Haddock has a mild, slightly sweet taste and is popular choice for fish and chips. It can be cooked on a stove in lighter preparations than deep fried, including poached, sauteed or steamed. According to "Prevention Magazine's Nutrition Advisor," haddock is an excellent low-fat source of protein, with 0.8 grams of fat and 20.6 grams of protein on a 3-ounce serving. Haddock also is high in vitamin B-12 and a good source of magnesium, niacin, iron and vitamin B-6.
Place the haddock in a large freezer bag. Add the tamari, orange juice, garlic, salt, pepper and ginger. Seal the bag tightly. Squeeze the bag and turn it over a few times to coat the fish with the marinade.
Place the bag into a refrigerator for 30 minutes.
Add 2 inches water to the bottom of a large steamer. Preheat the water over high heat until it comes to a boil.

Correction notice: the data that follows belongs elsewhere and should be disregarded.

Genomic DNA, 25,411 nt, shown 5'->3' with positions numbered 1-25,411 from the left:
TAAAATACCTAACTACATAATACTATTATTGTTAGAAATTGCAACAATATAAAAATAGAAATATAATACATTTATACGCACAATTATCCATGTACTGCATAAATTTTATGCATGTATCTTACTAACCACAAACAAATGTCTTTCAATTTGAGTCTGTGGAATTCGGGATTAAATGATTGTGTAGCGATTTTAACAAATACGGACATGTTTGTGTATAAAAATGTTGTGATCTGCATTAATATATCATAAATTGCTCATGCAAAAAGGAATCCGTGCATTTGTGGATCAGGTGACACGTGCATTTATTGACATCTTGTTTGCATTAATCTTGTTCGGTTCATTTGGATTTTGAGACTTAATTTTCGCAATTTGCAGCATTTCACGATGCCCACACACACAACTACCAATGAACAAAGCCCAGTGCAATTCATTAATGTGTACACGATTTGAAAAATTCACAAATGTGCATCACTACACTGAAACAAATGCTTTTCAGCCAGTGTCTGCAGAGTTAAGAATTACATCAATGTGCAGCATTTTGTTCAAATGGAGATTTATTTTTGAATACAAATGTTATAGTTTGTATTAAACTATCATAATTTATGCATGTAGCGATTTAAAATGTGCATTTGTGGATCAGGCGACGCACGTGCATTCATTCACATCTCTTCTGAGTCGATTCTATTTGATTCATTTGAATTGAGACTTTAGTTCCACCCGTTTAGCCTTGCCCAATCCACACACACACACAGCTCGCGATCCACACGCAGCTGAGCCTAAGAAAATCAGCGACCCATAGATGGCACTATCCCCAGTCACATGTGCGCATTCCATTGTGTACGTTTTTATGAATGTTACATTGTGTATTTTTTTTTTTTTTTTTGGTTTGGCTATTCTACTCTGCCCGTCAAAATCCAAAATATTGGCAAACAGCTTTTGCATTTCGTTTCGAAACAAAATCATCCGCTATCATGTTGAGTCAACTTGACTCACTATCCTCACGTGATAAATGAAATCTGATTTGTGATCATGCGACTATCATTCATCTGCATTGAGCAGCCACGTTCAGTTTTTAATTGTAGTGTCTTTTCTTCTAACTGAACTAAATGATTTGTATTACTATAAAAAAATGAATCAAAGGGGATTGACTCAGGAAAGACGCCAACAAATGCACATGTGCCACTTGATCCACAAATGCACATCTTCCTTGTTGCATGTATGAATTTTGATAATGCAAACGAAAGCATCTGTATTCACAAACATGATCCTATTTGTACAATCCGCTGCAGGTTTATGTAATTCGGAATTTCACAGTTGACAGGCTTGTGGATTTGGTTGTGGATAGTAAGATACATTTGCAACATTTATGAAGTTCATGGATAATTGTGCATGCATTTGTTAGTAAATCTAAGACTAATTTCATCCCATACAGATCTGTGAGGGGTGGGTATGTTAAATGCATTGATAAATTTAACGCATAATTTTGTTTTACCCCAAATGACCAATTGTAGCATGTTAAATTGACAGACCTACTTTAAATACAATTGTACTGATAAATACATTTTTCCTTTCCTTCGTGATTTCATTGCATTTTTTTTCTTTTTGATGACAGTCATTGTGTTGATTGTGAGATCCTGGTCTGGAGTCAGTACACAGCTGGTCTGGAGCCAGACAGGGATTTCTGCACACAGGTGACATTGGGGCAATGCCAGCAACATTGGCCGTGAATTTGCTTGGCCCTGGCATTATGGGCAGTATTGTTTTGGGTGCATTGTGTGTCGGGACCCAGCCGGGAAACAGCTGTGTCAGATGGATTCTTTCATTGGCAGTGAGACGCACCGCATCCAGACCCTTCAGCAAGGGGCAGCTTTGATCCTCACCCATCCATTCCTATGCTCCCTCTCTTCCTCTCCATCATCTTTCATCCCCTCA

Remove the fish from the marinade. Place it in a single layer in the steamer insert. Cover and reduce the heat to medium-low.
Steam the fish for 10 minutes, or until the fish is opaque in the center. Serve immediately.
Sprinkle both sides of the haddock fillets with the salt, pepper, lemon pepper and garlic powder. Pat the seasonings into the fish.
Add the olive oil to a large frying pan. Place on the stove over medium-high heat. Preheat the oil until it barely starts to smoke.
Place the fish pieces, skin side down, in the pan. Cook for four minutes.
Turn the haddock fillets over carefully. Cook for four more minutes. The fish is done when it flakes easily in the thickest part when tested with a fork.
Place the haddock fillets in a large frying pan. Add the wine, fish stock, lemon juice, salt, pepper and garlic to the pan.
Bring to a boil and cover with a tight-fitting lid. Reduce the heat to medium-low.
Poach the fish for 10 minutes, or until the center flakes easily when tested. Remove from the poaching liquid and sprinkle with parsley. Serve immediately.
Any mild white fish, such as cod, could be used in these recipes in place of haddock.